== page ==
The small intestine is 20 feet long and until recently, was a “blind” area for gastroenterologists as there was no way to visualize the mucosa directly. Previously, barium X-rays were used for diagnosis and this was often inaccurate. Frequently, a diagnostic laparotomy (surgery) was required to establish a diagnosis and for treatment. The development of two exciting technologies has led to improved diagnostic and therapeutic capabilities. These are video capsule endoscopy (VCE) and double balloon enteroscopy (DBE). These techniques allow the diagnosis of diseases of the small intestine, including biopsy and results in more accurate planning before making decisions on surgery.
A video capsule, the size of a large medicine capsule, is designed to house a camera chip, miniature strobe lights, radio wave transmitter and self contained battery with an 8 hour life span (a). The capsule is swallowed (b) and passes through the esophagus and stomach before entering the small intestine. Once inside the small intestine, the capsule is propelled forwards by normal gut contractions. Tens of thousands of snap shots are taken (two every second) until the battery is exhausted. During this time, the capsule emits radio signals that are picked up by electrodes positioned on the abdomen. The electrodes track the movement of the capsule and transfer images to a hard disk carried on a belt by the patient (c,d). The images on the hard disk are downloaded to a computer (e) and analyzed by the doctor. Video capsule endoscopy is a purely diagnostic tool and it is not possible to obtain any tissue biopsy. It is a comfortable technique and is performed on an out-patient basis while the patient continues with his/her normal schedule at home or at the work place. The capsule is eventually passed out in the feces and discarded. Two types of VCE are available for commercial use from the Given and Olympus companies.
Enteroscopy involves the insertion of an endoscope through the small intestine. A long thin endoscope developed by Fujinon is the latest device that can be inserted through the entire length of the small intestine.
The device has one balloon mounted at the end of the scope (1) and another balloon mounted on an over tube (2), hence the name “double balloon”.
The examination is performed by two doctors. One turns the knobs that control the tip of the scope and also pushes the endoscope while the other operates the over tube. Using a systematic combination of pushing and withdrawal of the enteroscope and over tube, together with inflation and deflation of the balloons, the small intestine can be drawn over the enteroscope, and insertion through the entire length can be achieved. Insertion can be via the mouth or anus, depending on the likely location of the diseased area. Using the DBE system, diagnostic capability is enhanced by the ability to obtain tissue biopsy of the diseased area. In addition, endoscopic treatment to stop bleeding can be performed using miniature instruments that are inserted through the enteroscope. This is a significant advancement because some cases with bleeding can be treated adequately, without the need for surgery. The procedure is performed under sedation to minimize discomfort.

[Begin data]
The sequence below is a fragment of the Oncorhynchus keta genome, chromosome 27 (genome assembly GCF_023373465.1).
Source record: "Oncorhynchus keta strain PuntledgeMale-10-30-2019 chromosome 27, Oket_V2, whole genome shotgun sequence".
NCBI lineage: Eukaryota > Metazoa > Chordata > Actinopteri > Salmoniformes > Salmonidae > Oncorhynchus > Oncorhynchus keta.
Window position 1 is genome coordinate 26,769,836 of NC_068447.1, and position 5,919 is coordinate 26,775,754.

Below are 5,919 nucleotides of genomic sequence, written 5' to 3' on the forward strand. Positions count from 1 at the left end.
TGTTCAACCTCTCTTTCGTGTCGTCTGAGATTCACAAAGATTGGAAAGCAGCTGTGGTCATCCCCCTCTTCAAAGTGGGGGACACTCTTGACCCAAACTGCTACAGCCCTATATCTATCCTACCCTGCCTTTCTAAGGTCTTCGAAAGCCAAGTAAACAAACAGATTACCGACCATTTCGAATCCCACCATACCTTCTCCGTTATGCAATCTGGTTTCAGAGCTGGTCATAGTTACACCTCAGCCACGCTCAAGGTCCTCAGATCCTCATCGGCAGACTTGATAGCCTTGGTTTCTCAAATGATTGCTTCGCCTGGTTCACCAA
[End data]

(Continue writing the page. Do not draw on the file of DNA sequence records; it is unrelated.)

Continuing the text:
About the author. Dr Yap Chin Kong, is a leading Specialist and Senior Consultant in Gastroenterology, Liver Diseases and Endoscopy. He was awarded a Merit Scholarship to study Medicine at the National University of Singapore and graduated with a Bachelor of Medicine & Bachelor of Surgery degree in 1983. In 1988 he obtained his Masters degree in Medicine (Singapore) and became a Member of the Royal College of Physicians (United Kingdom). He became a Fellow of the Academy of Medicine (Singapore) in 1994 and a Fellow of the Royal College of Physicians (Edinburgh) in 2000. In 1992, he was awarded the Health Manpower Development Program Award by the Ministry of Health to pursue advanced training in therapeutic ERCP (Endoscopic Retrograde Cholangio-Pancreatography) at the Academic Medical Centre in Amsterdam, The Netherlands. After a year of extensive experience he returned in 1993 to develop endoscopy further at the Singapore General Hospital until he left for private practice in 2004. He pioneered the use of endoscopic ltrasonography at SGH for a decade. During this time, he taught many generations of medical students and post-graduate doctors. In 2002, he continued to pursue his interest in early cancers of the stomach and colon and visited the Showa University Hospital in Yokohama, and the National Cancer Centre in Tsukiji, Tokyo. He lectured and taught at workshops locally and internationally, combining the best of Western and Eastern techniques. A Master endoscopist, he developed an innovative cap-fitted gastroscopy technique that is used to help countless patients worldwide. He was President of the Gastroenterological Society of Singapore (1999 to 2003) and was President of the Asia-Pacific Digestive Week in 2003. He is currently in private practice at Mount Elizabeth Medical Centre. His broad specialist experience include advanced endoscopy techniques such as ERCP treatment of bile duct stones and pancreas diseases, endoscopic ultrasound, treatment of esophagus, stomach, colon and liver cancers, viral hepatitis and inflammatory bowel disease. He is Visiting Consultant to the National University Hospital and Kandang Kerbau Womens’ & Childrens’ Hospital where he supervises gastroenterologists-in-training and performs endoscopy for sick children.